Publisher description for Joseph Beuys : parallel processes / edited by Kunstsammlung Nordrhein-Westfalen, Marion Ackermann and Isabelle Malz ; with contributions by Marion Ackerman ... [et al].

Bibliographic record and links to related information available from the Library of Congress catalog

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24 years after his death, artist, teacher, and activist Joseph Beuys (1921-1986) is celebrated with an all-inclusive exhibition organized in his hometown Dusseldorf. A highly controversial artist during his lifetime, for whom artistic practice, teaching and political activism were were wedded to each other, he is considered today one of the most important figures of 20th century avant-garde art, mentioned in the same breath as Marcel Duchamp and Andy Warhol. He revolutionized sculpture by using new materials such as felt, honey and grease, which enabled him to explore and represent psychological subjects of unparalleled breadth and intensity. Making our notion of sculpture flow and expand, he also dissolved it by translating his vision into actions that oscillated between happenings and mime and reminded many viewers of shaman rituals. In his early drawings based on abstract forms Beuys developed an idiosyncratic iconography palpitating between fairy tale and fantasy.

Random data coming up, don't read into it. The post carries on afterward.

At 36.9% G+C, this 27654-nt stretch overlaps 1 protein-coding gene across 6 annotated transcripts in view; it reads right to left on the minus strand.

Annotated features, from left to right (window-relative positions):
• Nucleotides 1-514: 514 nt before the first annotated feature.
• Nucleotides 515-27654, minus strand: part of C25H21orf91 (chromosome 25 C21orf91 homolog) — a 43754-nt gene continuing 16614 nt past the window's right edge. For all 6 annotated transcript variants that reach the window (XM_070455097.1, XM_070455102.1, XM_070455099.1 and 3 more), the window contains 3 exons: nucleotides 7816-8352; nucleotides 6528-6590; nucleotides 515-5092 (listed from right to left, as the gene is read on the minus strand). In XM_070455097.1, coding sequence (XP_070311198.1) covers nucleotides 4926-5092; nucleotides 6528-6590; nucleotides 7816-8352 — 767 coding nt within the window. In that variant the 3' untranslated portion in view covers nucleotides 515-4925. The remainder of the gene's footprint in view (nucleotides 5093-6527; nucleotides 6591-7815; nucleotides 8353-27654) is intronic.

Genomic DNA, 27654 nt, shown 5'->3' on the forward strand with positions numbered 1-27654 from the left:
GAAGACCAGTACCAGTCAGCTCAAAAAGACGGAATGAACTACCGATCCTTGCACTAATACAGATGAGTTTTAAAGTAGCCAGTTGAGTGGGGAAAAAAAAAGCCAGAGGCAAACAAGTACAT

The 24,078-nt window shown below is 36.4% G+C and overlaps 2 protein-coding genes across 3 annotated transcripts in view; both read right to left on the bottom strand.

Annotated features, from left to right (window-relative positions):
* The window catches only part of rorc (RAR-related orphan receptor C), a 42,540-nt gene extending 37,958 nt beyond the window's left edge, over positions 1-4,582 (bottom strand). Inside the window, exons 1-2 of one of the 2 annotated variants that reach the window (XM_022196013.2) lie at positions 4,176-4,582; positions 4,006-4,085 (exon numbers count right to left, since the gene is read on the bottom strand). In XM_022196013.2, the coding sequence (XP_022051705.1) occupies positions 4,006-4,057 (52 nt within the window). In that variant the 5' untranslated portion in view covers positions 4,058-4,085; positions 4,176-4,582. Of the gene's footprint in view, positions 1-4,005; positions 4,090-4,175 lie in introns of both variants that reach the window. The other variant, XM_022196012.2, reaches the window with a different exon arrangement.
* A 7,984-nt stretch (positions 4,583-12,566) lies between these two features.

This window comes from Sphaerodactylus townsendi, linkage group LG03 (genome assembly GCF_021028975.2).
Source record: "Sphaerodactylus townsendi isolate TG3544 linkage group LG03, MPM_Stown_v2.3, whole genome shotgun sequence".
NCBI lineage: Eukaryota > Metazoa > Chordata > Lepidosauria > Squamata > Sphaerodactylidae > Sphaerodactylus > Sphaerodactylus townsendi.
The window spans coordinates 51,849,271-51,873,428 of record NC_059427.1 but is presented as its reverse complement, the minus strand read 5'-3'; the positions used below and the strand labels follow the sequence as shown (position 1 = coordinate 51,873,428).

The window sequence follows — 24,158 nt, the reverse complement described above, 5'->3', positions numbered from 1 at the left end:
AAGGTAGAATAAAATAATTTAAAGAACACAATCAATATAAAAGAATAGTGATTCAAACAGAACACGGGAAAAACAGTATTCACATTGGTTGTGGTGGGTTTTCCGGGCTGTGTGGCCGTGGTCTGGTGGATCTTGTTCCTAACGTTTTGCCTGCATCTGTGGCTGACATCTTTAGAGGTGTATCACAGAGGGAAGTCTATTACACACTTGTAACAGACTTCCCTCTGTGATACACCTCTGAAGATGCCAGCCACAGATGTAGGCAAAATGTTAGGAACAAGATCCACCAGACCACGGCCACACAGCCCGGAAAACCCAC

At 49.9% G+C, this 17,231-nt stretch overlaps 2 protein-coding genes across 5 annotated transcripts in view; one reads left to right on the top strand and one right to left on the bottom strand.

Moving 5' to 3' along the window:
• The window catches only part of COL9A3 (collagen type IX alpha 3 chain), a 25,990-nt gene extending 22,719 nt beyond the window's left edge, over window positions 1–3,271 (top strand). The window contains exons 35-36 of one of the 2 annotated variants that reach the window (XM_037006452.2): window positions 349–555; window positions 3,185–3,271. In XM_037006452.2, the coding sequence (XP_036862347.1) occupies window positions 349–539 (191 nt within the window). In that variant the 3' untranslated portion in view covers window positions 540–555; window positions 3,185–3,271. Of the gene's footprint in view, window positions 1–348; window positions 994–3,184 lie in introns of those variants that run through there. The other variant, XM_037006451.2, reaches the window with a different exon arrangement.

Library of Congress subject headings for this publication:
Beuys, Joseph -- Exhibitions.
Beuys, Joseph -- Criticism and interpretation.